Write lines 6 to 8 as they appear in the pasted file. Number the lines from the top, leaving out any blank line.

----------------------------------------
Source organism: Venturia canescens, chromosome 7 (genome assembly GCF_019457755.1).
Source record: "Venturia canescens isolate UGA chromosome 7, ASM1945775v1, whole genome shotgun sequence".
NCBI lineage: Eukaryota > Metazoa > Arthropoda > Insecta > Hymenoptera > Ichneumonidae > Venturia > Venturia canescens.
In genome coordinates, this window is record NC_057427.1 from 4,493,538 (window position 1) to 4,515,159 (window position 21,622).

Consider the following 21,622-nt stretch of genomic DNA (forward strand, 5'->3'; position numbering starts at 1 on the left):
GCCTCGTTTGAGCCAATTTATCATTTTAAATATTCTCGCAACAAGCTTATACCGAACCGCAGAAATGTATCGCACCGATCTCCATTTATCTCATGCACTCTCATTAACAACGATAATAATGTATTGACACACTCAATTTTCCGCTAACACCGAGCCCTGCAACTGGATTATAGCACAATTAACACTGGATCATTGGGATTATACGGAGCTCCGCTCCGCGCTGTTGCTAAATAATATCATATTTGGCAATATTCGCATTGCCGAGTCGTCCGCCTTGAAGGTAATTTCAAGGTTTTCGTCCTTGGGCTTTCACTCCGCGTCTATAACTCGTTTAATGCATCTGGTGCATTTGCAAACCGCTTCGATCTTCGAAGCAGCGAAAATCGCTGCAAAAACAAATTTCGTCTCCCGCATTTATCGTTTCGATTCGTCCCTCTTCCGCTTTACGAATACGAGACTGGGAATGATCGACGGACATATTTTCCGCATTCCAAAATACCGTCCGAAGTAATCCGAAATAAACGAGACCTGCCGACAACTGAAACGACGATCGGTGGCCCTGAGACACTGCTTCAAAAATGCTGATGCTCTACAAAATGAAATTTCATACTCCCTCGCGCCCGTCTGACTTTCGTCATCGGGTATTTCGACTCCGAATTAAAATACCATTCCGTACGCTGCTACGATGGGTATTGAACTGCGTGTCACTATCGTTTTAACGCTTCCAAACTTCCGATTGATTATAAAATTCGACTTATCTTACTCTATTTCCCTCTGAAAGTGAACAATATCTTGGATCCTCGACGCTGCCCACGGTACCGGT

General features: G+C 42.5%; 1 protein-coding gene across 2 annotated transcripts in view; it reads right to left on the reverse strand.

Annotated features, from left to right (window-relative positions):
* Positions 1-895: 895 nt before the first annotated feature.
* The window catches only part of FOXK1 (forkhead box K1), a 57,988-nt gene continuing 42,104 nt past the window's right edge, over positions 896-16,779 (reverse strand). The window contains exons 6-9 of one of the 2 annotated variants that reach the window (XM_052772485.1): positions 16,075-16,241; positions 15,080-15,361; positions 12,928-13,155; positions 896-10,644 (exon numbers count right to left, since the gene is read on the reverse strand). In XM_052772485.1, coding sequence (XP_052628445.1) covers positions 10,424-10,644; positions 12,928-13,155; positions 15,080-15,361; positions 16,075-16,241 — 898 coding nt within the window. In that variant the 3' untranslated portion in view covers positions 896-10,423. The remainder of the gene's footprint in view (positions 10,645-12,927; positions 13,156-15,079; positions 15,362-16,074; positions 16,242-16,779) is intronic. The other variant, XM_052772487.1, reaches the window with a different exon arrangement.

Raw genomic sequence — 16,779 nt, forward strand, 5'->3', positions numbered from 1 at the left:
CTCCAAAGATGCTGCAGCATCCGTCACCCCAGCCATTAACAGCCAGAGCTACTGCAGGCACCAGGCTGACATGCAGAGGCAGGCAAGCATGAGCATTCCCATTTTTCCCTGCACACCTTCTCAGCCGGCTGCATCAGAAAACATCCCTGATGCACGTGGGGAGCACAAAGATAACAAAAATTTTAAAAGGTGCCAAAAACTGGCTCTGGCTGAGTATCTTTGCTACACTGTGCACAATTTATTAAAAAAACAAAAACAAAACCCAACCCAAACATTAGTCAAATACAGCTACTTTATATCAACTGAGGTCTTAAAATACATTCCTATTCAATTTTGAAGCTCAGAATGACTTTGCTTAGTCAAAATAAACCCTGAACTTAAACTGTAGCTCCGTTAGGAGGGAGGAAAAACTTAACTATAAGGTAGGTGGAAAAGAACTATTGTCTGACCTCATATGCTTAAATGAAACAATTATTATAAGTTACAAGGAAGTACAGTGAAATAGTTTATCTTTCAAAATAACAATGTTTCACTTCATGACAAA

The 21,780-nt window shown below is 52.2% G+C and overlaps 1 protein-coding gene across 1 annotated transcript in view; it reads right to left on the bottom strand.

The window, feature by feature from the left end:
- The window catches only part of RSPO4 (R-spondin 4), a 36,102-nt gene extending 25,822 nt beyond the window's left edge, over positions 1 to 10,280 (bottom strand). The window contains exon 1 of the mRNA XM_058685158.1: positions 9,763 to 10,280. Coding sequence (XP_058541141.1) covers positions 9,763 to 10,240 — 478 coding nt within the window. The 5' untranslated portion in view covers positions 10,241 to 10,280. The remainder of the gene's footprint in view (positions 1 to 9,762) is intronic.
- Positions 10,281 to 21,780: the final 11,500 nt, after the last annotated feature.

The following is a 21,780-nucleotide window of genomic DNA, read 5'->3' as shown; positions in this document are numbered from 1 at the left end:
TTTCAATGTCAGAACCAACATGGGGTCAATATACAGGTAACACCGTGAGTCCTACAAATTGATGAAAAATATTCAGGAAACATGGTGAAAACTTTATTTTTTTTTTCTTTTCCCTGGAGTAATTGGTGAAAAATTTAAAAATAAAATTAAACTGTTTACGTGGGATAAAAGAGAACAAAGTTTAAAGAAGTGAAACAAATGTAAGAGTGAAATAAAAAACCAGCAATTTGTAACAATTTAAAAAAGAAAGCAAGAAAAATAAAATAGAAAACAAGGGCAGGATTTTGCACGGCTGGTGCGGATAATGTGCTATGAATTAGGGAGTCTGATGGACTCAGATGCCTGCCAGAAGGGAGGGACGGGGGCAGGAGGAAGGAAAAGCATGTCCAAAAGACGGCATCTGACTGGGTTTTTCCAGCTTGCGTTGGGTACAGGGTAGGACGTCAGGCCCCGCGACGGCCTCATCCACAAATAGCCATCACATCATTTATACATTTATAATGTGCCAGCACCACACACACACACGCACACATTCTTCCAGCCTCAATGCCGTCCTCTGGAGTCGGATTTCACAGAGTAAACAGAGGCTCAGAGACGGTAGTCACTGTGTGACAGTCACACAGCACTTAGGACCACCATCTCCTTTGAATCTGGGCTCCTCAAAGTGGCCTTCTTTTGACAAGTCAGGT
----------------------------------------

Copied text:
GCCTCGTTTGAGCCAATTTATCATTTTAAATATTCTCGCAACAAGCTTATACCGAACCGCAGAAATGTATCGCACCGATCTCCATTTATCTCATGCACTCTCATTAACAACGATAATAATGTATTGACACACTCAATTTTCCGCTAACACCGAGCCCTGCAACTGGATTATAGCACAATTAACACTGGATCATTGGGATTATACGGAGCTCCGCTCCGCGCTGTTGCTAAATAATATCATATTTGGCAATATTCGCATTGCCGAGTCGTCCGCCTTGAAGGTAATTTCAAGGTTTTCGTCCTTGGGCTTTCACTCCGCGTCTATAACTCGTTTAATGCATCTGGTGCATTTGCAAACCGCTTCGATCTTCGAAGCAGCGAAAATCGCTGCAAAAACAAATTTCGTCTCCCGCATTTATCGTTTCGATTCGTCCCTCTTCCGCTTTACGAATACGAGACTGGGAATGATCGACGGACATATTTTCCGCATTCCAAAATACCGTCCGAAGTAATCCGAAATAAACGAGACCTGCCGACAACTGAAACGACGATCGGTGGCCCTGAGACACTGCTTCAAAAATGCTGATGCTCTACAAAATGAAATTTCATACTCCCTCGCGCCCGTCTGACTTTCGTCATCGGGTATTTCGACTCCGAATTAAAATACCATTCCGTACGCTGCTACGATGGGTATTGAACTGCGTGTCACTATCGTTTTAACGCTTCCAAACTTCCGATTGATTATAAAATTCGACTTATCTTACTCTATTTCCCTCTGAAAGTGAACAATATCTTGGATCCTCGACGCTGCCCACGGTACCGGT

General features: G+C 42.5%; 1 protein-coding gene across 2 annotated transcripts in view; it reads right to left on the reverse strand.

Annotated features, from left to right (window-relative positions):